When it comes to weighing myself, I either do it obsessively or I do not do it at all. When I am in the former mode, I’ll weigh myself when I wake up. I’ll weigh myself a half later after I drink water. I’ll weigh myself after I workout. I’ll weigh myself after I have a BM (oh don’t act appalled, you know what I mean and I bet you do it too!) I will weigh myself every single day. I become completely obsessed with it to the point of being unhealthy.
At some point though what usually happens is even after the pounds start coming off, the scale starts going back up. I become more obsessed and neurotic. It is ridiculous, especially when the reality is muscle weighs more than pounds. Still the actual number tends to haunt me. Forever.
And so then I stop weighing myself altogether. For a year. Until the day comes that I cannot avoid the scale anymore because well, the nurse who is taking my vitals for my annual check-up does not give me an opt- out option.
This is what happened this past Friday. I stepped on the scale at the doctor’s office and closed my eyes telling myself I am better off not knowing. I hopped off but at the last second, I snuck a peek. Ok, my number was the same it was last year, if not a pound less. Which I deducted an extra ound for clothes (and another few pounds for my incredible personality). So really, I was about 4 pounds less than last year.
I realized that not knowing is not bliss. It is just straight up denial, good or bad. I always have goals when it comes to health and fitness. Sometimes it is to learn a new skill at CrossFit. Sometimes it is to train for a race. Sometimes it is to lose x number of pounds. Not knowing my weight really does not coincide with having goals. There sometimes is a correlation to what we weigh and what our fitness goals are. I know in the past, I have improved in gymnastics stuff when I have dropped a few pounds (it is a lot easier to move my weight around a bar for pull ups or do Hand Stand Push Ups when I am carrying a few less lb’s). With a race, the number is a reflection of the work I am putting I and a way to make sure that I am not putting in extra miles only to reverse that grueling work with the wrong food choices. ((I have a love hate relationship with running fyi).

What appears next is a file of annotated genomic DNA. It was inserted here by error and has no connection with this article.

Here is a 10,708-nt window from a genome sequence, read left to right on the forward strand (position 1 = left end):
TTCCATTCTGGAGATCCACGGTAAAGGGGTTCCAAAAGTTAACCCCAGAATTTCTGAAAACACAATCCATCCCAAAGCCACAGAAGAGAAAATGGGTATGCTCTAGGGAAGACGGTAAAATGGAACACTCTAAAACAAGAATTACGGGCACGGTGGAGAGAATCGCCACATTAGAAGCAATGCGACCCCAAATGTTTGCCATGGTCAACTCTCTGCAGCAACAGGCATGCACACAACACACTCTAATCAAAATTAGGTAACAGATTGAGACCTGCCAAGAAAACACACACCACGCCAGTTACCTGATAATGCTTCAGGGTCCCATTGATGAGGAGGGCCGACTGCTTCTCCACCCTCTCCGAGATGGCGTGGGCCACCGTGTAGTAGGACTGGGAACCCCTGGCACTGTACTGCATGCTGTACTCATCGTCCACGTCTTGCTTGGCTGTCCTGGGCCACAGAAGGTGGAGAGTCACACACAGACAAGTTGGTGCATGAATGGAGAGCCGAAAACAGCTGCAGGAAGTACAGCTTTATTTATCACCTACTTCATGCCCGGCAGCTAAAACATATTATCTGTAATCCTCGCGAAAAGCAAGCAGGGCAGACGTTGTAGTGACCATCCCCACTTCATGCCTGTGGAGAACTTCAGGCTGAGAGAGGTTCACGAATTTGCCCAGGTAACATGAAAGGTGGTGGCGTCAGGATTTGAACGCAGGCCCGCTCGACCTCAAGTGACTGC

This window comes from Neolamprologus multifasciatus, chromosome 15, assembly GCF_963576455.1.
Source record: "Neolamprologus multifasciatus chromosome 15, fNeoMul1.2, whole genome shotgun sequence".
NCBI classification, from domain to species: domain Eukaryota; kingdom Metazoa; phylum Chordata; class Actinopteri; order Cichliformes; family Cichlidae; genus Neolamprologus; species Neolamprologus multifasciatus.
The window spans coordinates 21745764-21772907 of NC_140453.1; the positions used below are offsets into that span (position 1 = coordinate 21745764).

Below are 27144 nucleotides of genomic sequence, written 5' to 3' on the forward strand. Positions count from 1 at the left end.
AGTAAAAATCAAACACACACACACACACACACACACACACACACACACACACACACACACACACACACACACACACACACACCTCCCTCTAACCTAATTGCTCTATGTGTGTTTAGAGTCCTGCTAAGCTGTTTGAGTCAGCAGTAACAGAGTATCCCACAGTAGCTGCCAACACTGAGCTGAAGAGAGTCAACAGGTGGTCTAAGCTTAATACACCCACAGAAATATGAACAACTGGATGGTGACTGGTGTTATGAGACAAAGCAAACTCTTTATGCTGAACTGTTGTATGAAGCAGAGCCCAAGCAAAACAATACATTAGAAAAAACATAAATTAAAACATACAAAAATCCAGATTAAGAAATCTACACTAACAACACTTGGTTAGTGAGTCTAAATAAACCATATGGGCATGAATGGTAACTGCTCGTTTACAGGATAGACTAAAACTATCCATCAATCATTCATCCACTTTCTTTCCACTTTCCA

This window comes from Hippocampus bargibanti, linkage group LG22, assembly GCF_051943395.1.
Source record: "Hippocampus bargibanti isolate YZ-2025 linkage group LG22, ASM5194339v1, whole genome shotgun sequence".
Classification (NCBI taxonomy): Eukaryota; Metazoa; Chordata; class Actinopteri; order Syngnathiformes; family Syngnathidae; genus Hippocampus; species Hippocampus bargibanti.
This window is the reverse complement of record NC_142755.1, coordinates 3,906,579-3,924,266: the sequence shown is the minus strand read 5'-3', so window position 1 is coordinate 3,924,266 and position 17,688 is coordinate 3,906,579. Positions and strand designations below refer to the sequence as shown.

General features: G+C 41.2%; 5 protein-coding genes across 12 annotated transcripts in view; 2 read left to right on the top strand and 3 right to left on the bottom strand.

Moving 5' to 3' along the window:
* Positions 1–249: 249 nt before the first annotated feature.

Look, I saw my number and miraculously I was not traumatized. If anything, I am encouraged. I do go more off of how I look and subtle changes in my body whether it is getting leaner or building muscle. Those are the results I really strive for, far more than any number. If I am being totally honest, I still have plenty of work to do.
And I am realistic about what all that work will result in. I am not expecting to get down to 9% body fat or something ridiculous like that. I do not want to have the most restrictive diet that I am a hangry bitch all the time (that would not be good for my business). I just want to lose a few (maybe 5-10) pounds of fat, and I do not think that is out of the realm of possibility.
If this post speaks to you, then I encourage you to first and foremost be honest with yourself, which is probably the hardest and most uncomfortable step in a healthy journey. Far harder than the lifestyle changes you will make as a result of it. We all want to think we eat healthy and perfect. We all want to think we crush it in every work out. We all want to think we only drink alcohol moderately. We think we eat an “average” amount of carbs (when in actuality we are on an all carb diet yet cannot understand why we are not losing weight).
That’s where I am at. I am being realistic with myself. I am not about to go on some crazy restricted bodybuilder diet. I will probably call in a favor from a nutritionist I know (good thing I have one in the family) to see how I can make tweaks to my eating. I also intend to incorporate some extra workouts (I will have that luxury of being on my own schedule in T-2 days!) That might just be a few extra minutes of abs a day or a few extra squats or a few miles of running.
I have to do what works for me and aligns with my goals. Everyone has to do what makes sense for them. It is why there’s a big shift from “dieting” to “lifestyle”. You want to be able to sustain whatever changes you implement. We are all individuals, with different bodies, with different histories that we all need to be mindful and respectful of.
What works for one person may not work for someone else. Just because the man lifting weights next to you has gone on a high fat and low protein diet with intense weightlifting cycles does not mean that is what you need to do to bulk up. Or just because your neighbor is counting her macros and losing weight, that does not mean you have to. Or just because you go hit the stairs at a park and see someone climbing them 6 times, does not mean that is what you need to do to reach your goal.
So be honest with yourself with what your goals are. Get a realistic plan to reach them. Be open to tweaking and changing as you go. Yes, weigh yourself but do not let that be the only benchmark of your success. And if you need some help figuring this out, come talk to me. This is where I see myself helping people in my future business. (ahh yes slid in that last minute #shamelessplug).